Music from Star Wars, Jaws, Raiders of the Lost Ark, E.T., and more
By Peter Alexander Sept. 25 at 10:15 p.m.
From Jaws to Harry Potter and Star Wars, John Williams has written some of the most familiar music of the past 45 years, across generations, social classes and all varieties of musical taste.
“I dare say that Williams is a well known entity” Michael Butterman, music director of the Boulder Philharmonic, says with a smile. And so he admits that the orchestra is not breaking new ground when they perform “A Tribute to John Williams” as their opening event of the 2018–19 season, Saturday (Sept. 29) in Macky Auditorium.
“This (concert) is more in the camp of wanting to create experiences that are broadly appealing to as wide a swath of the community as possible,” Butterman says. “Williams’s music has an appeal to people who love great orchestral sonorities, as well as people who love any of the great movies that he’s scored.”
To reach that broad audience, he and the orchestra are presenting music from some of Williams’s best known films, including Jaws—his first big hit, from 1975—Star Wars (1977), Raiders of the Lost Ark (1981), E.T. (1982), Jurassic Park (1993), and Harry Potter and the Sorcerer’s Stone (2004). He also selected music from some less familiar films, including The Cowboys (1972), The Terminal (2004) and Memoirs of a Geisha (2005).
Butterman’s aim in choosing music for the concert was to showcase the wide variety of styles that Williams can adopt in his scores. “There’s really just no end to the variety that this guy is capable of,” he says. “If there is a discovery to be made here, or at least a reminder, it’s that he has an ability to write in a huge variety of styles, and do it really effectively in each one.”
If Williams is known for anything to students of film music, it’s not his originality, but his ability to assimilate many different styles, and to create a mood in just a few notes. For example, it is no secret that the “Imperial March” from Star Wars has a striking resemblance to “Mars the Bringer of War” from Holst’s Planets. Nor is it disputed that it perfectly creates the impression of grandeur and menace that the forces of The Empire require.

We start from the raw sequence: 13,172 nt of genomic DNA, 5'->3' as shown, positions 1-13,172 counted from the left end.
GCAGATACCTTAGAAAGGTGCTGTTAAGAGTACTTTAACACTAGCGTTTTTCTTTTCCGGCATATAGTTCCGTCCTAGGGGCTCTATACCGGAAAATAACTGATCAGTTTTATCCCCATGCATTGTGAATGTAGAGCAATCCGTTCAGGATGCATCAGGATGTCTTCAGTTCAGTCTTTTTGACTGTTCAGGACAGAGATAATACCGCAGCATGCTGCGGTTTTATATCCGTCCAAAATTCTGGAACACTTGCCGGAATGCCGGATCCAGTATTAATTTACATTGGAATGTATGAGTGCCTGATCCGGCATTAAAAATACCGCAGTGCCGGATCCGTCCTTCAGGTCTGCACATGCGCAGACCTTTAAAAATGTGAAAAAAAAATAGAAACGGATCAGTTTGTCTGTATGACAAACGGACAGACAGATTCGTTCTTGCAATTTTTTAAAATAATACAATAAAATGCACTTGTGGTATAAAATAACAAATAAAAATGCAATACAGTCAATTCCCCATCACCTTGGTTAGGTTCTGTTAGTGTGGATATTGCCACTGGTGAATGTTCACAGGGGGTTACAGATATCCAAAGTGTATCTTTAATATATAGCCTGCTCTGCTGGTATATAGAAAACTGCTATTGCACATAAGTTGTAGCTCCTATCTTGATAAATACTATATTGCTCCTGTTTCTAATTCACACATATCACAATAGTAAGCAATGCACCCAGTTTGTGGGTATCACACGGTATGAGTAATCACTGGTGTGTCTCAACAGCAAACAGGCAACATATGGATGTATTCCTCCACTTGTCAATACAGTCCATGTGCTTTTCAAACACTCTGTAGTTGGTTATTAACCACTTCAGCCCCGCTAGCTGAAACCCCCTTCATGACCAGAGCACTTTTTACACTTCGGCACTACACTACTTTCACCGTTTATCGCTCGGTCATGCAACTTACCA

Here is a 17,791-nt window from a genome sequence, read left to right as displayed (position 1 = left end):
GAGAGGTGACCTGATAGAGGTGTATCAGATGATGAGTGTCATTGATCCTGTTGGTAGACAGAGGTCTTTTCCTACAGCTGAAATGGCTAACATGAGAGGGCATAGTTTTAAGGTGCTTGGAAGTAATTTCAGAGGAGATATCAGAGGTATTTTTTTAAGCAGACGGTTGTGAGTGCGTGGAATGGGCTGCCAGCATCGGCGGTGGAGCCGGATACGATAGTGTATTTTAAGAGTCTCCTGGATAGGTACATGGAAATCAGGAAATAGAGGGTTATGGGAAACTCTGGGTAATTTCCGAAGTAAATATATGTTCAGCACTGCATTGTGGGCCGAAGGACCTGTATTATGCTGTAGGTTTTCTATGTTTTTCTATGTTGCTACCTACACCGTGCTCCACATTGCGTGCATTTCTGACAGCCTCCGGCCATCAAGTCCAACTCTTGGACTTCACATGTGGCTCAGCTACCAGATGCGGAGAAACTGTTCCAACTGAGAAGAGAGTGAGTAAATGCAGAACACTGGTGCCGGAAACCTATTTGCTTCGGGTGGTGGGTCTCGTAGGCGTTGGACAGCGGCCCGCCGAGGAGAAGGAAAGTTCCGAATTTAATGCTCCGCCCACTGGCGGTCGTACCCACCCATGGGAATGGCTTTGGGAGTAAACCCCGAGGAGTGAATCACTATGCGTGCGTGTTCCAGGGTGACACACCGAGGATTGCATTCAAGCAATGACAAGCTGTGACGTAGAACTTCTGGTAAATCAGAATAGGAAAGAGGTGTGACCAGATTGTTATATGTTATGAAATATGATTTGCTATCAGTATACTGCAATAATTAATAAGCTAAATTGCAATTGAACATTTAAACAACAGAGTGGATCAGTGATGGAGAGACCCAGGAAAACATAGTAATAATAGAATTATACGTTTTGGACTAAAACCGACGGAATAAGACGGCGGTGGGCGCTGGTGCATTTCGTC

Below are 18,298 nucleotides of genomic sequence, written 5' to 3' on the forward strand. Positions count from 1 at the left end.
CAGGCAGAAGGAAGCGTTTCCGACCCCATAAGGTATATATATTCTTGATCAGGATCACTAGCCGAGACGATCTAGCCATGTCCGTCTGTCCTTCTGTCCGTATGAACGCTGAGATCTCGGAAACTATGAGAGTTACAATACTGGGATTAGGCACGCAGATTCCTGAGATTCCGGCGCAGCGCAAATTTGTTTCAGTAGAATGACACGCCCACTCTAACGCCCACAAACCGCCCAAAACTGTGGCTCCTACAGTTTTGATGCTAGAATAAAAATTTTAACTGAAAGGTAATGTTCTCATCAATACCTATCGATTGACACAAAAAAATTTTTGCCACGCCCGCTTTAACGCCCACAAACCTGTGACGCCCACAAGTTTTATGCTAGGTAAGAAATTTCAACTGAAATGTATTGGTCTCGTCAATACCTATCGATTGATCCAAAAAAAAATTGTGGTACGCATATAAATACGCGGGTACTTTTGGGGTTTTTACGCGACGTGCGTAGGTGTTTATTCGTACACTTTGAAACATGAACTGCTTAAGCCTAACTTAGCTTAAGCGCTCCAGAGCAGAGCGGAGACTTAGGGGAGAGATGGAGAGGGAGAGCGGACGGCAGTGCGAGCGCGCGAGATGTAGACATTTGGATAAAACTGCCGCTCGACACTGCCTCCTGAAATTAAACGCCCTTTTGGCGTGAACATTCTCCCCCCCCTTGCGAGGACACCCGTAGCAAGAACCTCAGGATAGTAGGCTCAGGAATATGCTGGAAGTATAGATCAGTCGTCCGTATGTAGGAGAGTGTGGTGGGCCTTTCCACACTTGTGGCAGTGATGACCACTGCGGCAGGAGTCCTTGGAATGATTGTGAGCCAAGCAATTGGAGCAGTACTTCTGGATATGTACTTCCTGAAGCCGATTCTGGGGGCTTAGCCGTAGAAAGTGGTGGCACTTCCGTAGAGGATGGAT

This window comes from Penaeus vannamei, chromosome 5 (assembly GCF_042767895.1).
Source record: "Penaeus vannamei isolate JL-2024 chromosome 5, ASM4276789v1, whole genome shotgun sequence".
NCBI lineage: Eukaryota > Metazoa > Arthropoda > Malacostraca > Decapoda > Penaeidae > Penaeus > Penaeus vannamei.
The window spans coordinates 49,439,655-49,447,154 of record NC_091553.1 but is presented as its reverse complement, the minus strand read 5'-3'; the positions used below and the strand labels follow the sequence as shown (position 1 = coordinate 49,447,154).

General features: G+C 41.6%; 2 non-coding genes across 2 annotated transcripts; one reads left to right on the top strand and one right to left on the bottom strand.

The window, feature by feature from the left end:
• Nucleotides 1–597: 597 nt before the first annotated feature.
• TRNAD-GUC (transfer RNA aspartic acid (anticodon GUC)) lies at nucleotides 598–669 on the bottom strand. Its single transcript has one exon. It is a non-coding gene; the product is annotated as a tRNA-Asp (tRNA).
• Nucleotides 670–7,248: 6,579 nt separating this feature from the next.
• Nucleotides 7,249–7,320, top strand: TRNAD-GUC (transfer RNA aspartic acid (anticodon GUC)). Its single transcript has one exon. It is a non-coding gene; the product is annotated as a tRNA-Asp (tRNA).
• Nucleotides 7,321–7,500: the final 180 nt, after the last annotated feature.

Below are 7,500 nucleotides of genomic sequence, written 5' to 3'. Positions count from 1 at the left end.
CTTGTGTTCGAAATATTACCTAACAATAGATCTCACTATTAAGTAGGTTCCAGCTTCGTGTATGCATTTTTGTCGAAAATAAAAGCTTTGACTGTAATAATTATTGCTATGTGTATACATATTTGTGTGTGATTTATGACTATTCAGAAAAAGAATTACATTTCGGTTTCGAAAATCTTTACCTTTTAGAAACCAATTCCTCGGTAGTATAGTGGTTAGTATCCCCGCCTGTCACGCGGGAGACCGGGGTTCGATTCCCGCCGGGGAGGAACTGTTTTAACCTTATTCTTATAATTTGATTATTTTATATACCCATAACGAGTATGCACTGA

That ability to capture exactly the right style to pull the movie audience into the scene is the essence of great film music. And John Williams has it to such a degree that he has been nominated for no fewer than 50 Academy Awards, and has won five of the golden statuettes.
“The music is there to nonverbally transport the listener to a time and place, and he can do that with just a few notes or a couple of chords,” Butterman says. “There are works where he channels a particular culture, like Memoirs of a Geisha where he’s writing in a style that is evocative of Asian music, or Angela’s Ashes where there’s an Irish or British Isles feel to the music, or “Viktor’s Tale”from The Terminal where he’s channeling a sort of folksy central European feel.”
The concert will open with the “Superman March”—in case you forgot, Williams wrote music that was used in all four of the Christopher Reeves films (1978–87). Early on you will hear what is likely the most famous and terrifying two-note theme ever written, and the program ends with one of the greatest opening fanfares of any film—but I don’t have to identify those, do I?
Hint: Both scores won an Academy Award.
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A Tribute to John Williams
Boulder Philharmonic Orchestra, Michael Butterman, conductor
7:30 pm. Saturday, Sept. 29
Music from Star Wars, Jaws, Raiders of the Lost Ark, E.T., Jurassic Park, Harry Potter and the Sorcerer’s Stone, and other films